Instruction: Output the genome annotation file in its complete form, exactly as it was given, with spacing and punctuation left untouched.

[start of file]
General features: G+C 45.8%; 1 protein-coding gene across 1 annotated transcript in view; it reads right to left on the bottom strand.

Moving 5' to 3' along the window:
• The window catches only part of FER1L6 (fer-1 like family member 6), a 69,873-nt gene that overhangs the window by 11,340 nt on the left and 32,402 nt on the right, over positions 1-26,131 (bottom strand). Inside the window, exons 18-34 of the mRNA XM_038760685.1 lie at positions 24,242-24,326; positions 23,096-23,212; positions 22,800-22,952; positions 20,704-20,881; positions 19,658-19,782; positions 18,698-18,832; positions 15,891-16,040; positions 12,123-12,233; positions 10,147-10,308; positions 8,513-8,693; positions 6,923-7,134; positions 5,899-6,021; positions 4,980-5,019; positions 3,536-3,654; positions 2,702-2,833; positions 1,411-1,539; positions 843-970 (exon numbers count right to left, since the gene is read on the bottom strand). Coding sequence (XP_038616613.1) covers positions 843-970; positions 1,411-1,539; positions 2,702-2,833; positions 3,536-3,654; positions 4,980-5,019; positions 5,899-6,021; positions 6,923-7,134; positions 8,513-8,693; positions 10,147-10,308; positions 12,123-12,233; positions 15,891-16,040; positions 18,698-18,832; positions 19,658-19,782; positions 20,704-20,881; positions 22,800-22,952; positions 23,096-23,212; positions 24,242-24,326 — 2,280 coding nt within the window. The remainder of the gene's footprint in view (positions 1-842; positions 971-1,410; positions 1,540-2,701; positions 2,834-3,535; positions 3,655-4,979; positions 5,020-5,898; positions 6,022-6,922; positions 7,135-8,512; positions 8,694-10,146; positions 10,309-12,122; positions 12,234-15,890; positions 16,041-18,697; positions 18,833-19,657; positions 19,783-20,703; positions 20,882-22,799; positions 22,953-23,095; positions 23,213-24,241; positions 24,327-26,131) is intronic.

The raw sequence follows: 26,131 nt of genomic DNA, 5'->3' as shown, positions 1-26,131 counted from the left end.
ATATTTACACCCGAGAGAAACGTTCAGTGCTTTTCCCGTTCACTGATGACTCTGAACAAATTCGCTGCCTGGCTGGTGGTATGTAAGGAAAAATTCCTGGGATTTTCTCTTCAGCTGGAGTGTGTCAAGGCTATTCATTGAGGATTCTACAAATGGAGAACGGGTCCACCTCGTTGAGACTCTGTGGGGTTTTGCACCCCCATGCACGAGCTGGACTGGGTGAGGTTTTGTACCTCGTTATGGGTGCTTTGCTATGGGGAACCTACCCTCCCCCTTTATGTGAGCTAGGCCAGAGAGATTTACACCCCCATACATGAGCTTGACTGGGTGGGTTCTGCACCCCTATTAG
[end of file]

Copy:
General features: G+C 45.8%; 1 protein-coding gene across 1 annotated transcript in view; it reads right to left on the bottom strand.

Moving 5' to 3' along the window:
• The window catches only part of FER1L6 (fer-1 like family member 6), a 69,873-nt gene that overhangs the window by 11,340 nt on the left and 32,402 nt on the right, over positions 1-26,131 (bottom strand). Inside the window, exons 18-34 of the mRNA XM_038760685.1 lie at positions 24,242-24,326; positions 23,096-23,212; positions 22,800-22,952; positions 20,704-20,881; positions 19,658-19,782; positions 18,698-18,832; positions 15,891-16,040; positions 12,123-12,233; positions 10,147-10,308; positions 8,513-8,693; positions 6,923-7,134; positions 5,899-6,021; positions 4,980-5,019; positions 3,536-3,654; positions 2,702-2,833; positions 1,411-1,539; positions 843-970 (exon numbers count right to left, since the gene is read on the bottom strand). Coding sequence (XP_038616613.1) covers positions 843-970; positions 1,411-1,539; positions 2,702-2,833; positions 3,536-3,654; positions 4,980-5,019; positions 5,899-6,021; positions 6,923-7,134; positions 8,513-8,693; positions 10,147-10,308; positions 12,123-12,233; positions 15,891-16,040; positions 18,698-18,832; positions 19,658-19,782; positions 20,704-20,881; positions 22,800-22,952; positions 23,096-23,212; positions 24,242-24,326 — 2,280 coding nt within the window. The remainder of the gene's footprint in view (positions 1-842; positions 971-1,410; positions 1,540-2,701; positions 2,834-3,535; positions 3,655-4,979; positions 5,020-5,898; positions 6,022-6,922; positions 7,135-8,512; positions 8,694-10,146; positions 10,309-12,122; positions 12,234-15,890; positions 16,041-18,697; positions 18,833-19,657; positions 19,783-20,703; positions 20,882-22,799; positions 22,953-23,095; positions 23,213-24,241; positions 24,327-26,131) is intronic.

The raw sequence follows: 26,131 nt of genomic DNA, 5'->3' as shown, positions 1-26,131 counted from the left end.
ATATTTACACCCGAGAGAAACGTTCAGTGCTTTTCCCGTTCACTGATGACTCTGAACAAATTCGCTGCCTGGCTGGTGGTATGTAAGGAAAAATTCCTGGGATTTTCTCTTCAGCTGGAGTGTGTCAAGGCTATTCATTGAGGATTCTACAAATGGAGAACGGGTCCACCTCGTTGAGACTCTGTGGGGTTTTGCACCCCCATGCACGAGCTGGACTGGGTGAGGTTTTGTACCTCGTTATGGGTGCTTTGCTATGGGGAACCTACCCTCCCCCTTTATGTGAGCTAGGCCAGAGAGATTTACACCCCCATACATGAGCTTGACTGGGTGGGTTCTGCACCCCTATTAG